Take the 2-minute tour ×
Stack Overflow is a question and answer site for professional and enthusiast programmers. It's 100% free, no registration required.

Most online judges have some sort of system to measure execution time and memory consumption. An example is shown here. How is it done? Is there a simple UNIX utility I can use to run similar tests on my own programs?

share|improve this question
    
programming language? –  Assaf Lavie Mar 13 '09 at 20:12
    
I work in C and Python. It seems like the measure used by this particular site is programming language agnostic. –  yuriel Mar 13 '09 at 20:14
add comment

3 Answers 3

up vote 1 down vote accepted

Valgrind with all it's tools will give you some info:

  • cachegrind - a cache simulator
  • callgrind - call graph tracing - allows to get the cost of calls and show what is happening in your program
  • massif - info about heap memory usage
  • memcheck - memory leak checking

In addition you can use more sophisticated software, like Intel VTune.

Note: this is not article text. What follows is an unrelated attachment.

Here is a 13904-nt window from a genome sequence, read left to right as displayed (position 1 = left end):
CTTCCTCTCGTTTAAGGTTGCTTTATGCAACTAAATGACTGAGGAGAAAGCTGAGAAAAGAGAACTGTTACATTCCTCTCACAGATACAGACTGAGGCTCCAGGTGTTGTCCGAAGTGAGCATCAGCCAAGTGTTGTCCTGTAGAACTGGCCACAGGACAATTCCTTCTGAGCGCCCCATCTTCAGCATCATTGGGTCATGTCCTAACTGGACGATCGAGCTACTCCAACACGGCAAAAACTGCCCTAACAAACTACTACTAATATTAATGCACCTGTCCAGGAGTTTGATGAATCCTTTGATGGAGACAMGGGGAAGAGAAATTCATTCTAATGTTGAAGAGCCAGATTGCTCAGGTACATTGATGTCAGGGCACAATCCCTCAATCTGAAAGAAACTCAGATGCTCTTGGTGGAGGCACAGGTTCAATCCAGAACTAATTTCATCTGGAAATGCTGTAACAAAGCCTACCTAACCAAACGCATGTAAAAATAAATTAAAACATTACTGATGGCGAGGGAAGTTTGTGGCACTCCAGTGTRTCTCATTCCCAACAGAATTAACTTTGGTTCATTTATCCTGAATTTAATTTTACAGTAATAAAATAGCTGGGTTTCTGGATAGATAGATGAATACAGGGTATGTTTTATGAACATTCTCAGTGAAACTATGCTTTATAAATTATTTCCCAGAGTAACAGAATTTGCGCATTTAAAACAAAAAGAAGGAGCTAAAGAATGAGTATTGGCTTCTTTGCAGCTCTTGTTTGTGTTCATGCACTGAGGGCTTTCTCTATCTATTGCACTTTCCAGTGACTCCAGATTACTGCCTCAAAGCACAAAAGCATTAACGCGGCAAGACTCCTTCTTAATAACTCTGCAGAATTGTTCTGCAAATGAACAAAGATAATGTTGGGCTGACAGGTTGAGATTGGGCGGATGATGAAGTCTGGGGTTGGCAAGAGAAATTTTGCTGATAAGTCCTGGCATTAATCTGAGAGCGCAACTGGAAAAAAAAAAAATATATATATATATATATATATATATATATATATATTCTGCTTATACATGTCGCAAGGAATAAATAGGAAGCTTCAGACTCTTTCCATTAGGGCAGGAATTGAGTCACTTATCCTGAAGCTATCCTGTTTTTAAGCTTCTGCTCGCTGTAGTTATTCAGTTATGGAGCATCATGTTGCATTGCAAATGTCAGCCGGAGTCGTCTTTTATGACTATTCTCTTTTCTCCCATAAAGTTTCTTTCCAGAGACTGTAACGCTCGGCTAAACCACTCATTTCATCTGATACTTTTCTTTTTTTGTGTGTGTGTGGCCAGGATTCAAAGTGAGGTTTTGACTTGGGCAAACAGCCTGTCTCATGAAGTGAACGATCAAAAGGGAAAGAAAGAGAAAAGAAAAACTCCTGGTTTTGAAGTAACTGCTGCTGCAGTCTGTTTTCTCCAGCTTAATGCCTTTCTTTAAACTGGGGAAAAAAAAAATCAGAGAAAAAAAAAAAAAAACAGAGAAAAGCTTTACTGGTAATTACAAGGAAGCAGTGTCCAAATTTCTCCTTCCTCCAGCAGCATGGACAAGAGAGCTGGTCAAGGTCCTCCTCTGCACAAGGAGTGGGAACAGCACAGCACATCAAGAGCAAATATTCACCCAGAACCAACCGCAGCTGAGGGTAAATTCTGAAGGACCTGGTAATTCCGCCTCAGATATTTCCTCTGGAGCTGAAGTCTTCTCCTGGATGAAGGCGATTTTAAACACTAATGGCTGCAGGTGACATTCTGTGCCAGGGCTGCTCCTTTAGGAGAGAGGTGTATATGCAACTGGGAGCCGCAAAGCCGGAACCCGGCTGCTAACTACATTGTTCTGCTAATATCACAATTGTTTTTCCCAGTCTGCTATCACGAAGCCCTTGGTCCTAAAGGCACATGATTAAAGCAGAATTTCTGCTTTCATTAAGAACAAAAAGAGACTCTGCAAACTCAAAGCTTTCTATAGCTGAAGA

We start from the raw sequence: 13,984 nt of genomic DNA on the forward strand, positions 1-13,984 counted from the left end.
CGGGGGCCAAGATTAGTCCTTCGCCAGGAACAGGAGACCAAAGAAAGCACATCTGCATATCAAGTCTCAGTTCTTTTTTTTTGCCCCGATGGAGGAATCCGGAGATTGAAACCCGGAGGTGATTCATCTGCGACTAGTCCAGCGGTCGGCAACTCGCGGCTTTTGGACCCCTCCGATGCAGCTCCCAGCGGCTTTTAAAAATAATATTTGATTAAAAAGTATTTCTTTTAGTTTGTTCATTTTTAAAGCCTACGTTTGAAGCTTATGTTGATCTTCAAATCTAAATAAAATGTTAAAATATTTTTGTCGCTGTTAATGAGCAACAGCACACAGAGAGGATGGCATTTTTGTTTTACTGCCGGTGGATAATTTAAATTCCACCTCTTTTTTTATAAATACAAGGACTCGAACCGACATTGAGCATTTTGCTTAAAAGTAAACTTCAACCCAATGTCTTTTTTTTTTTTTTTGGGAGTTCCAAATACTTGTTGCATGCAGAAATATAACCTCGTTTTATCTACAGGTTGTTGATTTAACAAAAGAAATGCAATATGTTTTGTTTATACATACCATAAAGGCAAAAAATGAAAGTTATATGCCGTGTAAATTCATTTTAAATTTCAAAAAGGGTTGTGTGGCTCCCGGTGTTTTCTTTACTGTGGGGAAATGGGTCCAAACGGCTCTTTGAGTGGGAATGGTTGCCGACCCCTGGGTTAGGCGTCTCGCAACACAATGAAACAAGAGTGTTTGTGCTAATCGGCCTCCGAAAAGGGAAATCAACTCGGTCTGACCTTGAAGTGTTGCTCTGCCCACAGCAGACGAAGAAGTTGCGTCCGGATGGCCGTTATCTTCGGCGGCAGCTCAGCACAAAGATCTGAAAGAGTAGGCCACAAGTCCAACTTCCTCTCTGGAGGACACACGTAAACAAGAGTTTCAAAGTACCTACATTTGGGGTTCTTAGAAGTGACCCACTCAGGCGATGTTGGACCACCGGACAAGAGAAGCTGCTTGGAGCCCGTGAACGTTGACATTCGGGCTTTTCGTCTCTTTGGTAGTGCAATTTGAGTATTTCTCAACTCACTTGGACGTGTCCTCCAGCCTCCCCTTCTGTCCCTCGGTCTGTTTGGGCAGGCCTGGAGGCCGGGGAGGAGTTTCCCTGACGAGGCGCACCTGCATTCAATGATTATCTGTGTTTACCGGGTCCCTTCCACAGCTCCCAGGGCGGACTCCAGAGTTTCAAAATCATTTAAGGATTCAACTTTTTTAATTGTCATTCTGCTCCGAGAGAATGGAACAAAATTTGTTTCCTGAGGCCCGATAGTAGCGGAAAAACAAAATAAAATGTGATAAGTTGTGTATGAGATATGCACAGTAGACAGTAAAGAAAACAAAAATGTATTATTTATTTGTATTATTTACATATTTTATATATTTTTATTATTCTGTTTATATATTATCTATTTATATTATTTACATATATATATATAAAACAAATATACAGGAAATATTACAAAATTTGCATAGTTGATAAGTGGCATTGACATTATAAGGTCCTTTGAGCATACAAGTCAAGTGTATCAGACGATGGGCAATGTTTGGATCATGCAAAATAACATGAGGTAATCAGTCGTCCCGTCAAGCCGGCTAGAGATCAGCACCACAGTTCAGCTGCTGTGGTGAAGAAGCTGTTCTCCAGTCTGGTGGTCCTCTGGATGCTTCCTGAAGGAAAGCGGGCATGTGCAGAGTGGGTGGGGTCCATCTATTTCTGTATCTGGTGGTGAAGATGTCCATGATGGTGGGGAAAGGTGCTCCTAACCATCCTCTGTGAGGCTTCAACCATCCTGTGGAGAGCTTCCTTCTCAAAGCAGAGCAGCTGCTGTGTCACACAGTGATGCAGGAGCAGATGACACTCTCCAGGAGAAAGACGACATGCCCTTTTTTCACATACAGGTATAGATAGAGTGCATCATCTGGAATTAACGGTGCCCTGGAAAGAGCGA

If you are interested in low level details and the real hardware counters yourself then have a look at the perfmon2 which has some chances of getting into mainstream kernel some time in the future.

And search old questions - there are many posts on this subject.

share|improve this answer
add comment

The UNIX time command will output the amount user time, system time, and some memory statistics. The Linux version can be found here and includes some formatting strings that allow you to specify the exact output.

share|improve this answer
add comment

Last time I needed to profile a Unix program, I used gcc and gprof. It got me the information I needed.

share|improve this answer
add comment

Your Answer

 
discard

By posting your answer, you agree to the privacy policy and terms of service.

Not the answer you're looking for? Browse other questions tagged or ask your own question.